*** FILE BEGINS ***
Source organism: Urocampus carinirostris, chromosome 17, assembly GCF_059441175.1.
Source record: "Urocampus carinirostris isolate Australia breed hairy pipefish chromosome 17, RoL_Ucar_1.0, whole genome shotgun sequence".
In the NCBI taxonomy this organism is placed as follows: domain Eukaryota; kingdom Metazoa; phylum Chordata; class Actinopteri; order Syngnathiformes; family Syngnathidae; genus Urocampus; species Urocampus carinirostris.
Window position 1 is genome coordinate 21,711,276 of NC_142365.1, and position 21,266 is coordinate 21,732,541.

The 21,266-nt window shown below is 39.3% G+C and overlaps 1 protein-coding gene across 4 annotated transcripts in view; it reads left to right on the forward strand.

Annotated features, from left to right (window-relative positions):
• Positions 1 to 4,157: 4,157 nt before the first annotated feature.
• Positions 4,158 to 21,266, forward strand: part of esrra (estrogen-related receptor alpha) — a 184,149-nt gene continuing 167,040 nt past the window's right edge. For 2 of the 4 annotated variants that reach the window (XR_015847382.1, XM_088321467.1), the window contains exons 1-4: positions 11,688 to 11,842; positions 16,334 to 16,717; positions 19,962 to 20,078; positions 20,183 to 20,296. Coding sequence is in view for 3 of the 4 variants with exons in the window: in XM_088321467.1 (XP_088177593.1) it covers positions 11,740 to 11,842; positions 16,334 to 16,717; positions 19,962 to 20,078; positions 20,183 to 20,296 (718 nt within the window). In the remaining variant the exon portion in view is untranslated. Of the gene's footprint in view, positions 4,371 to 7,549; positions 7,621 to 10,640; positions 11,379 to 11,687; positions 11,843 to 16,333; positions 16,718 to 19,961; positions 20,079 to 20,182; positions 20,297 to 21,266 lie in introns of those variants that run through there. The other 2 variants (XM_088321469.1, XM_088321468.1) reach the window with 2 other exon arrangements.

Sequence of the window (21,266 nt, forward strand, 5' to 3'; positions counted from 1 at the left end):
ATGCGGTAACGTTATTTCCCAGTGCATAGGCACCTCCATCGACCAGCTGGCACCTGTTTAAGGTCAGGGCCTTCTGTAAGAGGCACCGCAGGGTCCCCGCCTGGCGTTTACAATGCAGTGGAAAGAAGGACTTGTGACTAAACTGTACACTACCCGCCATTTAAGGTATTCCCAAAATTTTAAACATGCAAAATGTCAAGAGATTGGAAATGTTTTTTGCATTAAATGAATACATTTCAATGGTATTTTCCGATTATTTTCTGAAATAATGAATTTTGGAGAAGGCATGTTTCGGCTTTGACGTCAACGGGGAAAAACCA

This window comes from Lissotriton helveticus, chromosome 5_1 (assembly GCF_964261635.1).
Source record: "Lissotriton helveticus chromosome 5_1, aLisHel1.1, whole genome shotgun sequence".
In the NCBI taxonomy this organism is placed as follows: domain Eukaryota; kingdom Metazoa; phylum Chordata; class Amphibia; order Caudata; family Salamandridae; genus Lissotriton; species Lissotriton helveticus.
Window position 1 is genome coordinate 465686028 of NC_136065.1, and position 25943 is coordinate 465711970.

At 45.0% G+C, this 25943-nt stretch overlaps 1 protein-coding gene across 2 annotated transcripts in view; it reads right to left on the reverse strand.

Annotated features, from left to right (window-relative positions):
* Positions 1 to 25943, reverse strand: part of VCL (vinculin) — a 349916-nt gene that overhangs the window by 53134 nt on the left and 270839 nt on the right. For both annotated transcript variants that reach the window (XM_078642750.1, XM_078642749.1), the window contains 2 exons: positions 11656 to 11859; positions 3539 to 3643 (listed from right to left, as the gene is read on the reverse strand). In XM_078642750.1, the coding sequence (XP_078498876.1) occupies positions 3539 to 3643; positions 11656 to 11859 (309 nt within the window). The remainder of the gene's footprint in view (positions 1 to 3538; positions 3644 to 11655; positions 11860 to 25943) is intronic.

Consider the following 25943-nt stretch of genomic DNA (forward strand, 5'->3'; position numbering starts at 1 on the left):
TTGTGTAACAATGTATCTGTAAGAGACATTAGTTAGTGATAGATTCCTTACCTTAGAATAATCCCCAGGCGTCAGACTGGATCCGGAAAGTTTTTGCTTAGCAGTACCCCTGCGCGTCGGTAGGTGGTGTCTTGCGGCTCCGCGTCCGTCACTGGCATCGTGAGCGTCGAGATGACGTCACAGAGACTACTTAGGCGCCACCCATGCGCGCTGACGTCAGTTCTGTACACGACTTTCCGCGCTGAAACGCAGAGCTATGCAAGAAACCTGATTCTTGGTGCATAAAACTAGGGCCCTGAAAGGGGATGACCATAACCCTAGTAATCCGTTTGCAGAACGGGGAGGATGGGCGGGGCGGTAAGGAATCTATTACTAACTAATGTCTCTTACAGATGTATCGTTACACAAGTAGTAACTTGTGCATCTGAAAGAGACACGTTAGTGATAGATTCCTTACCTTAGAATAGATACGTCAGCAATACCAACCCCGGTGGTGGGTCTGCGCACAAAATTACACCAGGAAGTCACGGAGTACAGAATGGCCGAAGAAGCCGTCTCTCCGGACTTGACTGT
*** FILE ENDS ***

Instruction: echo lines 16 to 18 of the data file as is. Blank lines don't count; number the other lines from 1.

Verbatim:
Annotated features, from left to right (window-relative positions):
* Positions 1 to 25943, reverse strand: part of VCL (vinculin) — a 349916-nt gene that overhangs the window by 53134 nt on the left and 270839 nt on the right. For both annotated transcript variants that reach the window (XM_078642750.1, XM_078642749.1), the window contains 2 exons: positions 11656 to 11859; positions 3539 to 3643 (listed from right to left, as the gene is read on the reverse strand). In XM_078642750.1, the coding sequence (XP_078498876.1) occupies positions 3539 to 3643; positions 11656 to 11859 (309 nt within the window). The remainder of the gene's footprint in view (positions 1 to 3538; positions 3644 to 11655; positions 11860 to 25943) is intronic.

Consider the following 25943-nt stretch of genomic DNA (forward strand, 5'->3'; position numbering starts at 1 on the left):